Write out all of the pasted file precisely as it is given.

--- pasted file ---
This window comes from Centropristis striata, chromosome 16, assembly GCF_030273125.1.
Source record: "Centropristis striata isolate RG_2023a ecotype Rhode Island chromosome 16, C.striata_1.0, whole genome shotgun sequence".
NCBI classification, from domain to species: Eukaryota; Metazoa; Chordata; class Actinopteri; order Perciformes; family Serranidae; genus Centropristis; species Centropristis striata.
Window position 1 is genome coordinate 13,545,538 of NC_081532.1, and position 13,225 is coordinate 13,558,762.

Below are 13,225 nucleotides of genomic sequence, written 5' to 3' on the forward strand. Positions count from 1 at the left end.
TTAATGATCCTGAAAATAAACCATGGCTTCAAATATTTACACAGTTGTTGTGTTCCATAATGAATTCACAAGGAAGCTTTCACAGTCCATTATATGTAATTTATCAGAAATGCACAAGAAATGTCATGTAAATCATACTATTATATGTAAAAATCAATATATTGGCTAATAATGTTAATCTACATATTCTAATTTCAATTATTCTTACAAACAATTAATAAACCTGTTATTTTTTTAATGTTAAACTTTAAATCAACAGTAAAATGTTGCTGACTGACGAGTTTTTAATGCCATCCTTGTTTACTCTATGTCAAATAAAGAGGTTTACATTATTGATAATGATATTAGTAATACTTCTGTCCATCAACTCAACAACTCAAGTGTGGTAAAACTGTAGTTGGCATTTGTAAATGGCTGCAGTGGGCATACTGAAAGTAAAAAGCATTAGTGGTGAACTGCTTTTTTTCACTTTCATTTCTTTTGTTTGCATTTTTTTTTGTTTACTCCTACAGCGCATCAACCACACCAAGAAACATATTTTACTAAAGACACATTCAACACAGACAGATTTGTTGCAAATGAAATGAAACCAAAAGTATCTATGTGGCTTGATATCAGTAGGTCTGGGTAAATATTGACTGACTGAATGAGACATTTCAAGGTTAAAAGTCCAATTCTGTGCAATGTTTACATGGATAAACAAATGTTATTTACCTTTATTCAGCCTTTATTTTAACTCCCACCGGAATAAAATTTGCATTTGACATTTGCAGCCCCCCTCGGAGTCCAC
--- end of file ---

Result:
This window comes from Centropristis striata, chromosome 16, assembly GCF_030273125.1.
Source record: "Centropristis striata isolate RG_2023a ecotype Rhode Island chromosome 16, C.striata_1.0, whole genome shotgun sequence".
NCBI classification, from domain to species: Eukaryota; Metazoa; Chordata; class Actinopteri; order Perciformes; family Serranidae; genus Centropristis; species Centropristis striata.
Window position 1 is genome coordinate 13,545,538 of NC_081532.1, and position 13,225 is coordinate 13,558,762.

Below are 13,225 nucleotides of genomic sequence, written 5' to 3' on the forward strand. Positions count from 1 at the left end.
TTAATGATCCTGAAAATAAACCATGGCTTCAAATATTTACACAGTTGTTGTGTTCCATAATGAATTCACAAGGAAGCTTTCACAGTCCATTATATGTAATTTATCAGAAATGCACAAGAAATGTCATGTAAATCATACTATTATATGTAAAAATCAATATATTGGCTAATAATGTTAATCTACATATTCTAATTTCAATTATTCTTACAAACAATTAATAAACCTGTTATTTTTTTAATGTTAAACTTTAAATCAACAGTAAAATGTTGCTGACTGACGAGTTTTTAATGCCATCCTTGTTTACTCTATGTCAAATAAAGAGGTTTACATTATTGATAATGATATTAGTAATACTTCTGTCCATCAACTCAACAACTCAAGTGTGGTAAAACTGTAGTTGGCATTTGTAAATGGCTGCAGTGGGCATACTGAAAGTAAAAAGCATTAGTGGTGAACTGCTTTTTTTCACTTTCATTTCTTTTGTTTGCATTTTTTTTTGTTTACTCCTACAGCGCATCAACCACACCAAGAAACATATTTTACTAAAGACACATTCAACACAGACAGATTTGTTGCAAATGAAATGAAACCAAAAGTATCTATGTGGCTTGATATCAGTAGGTCTGGGTAAATATTGACTGACTGAATGAGACATTTCAAGGTTAAAAGTCCAATTCTGTGCAATGTTTACATGGATAAACAAATGTTATTTACCTTTATTCAGCCTTTATTTTAACTCCCACCGGAATAAAATTTGCATTTGACATTTGCAGCCCCCCTCGGAGTCCAC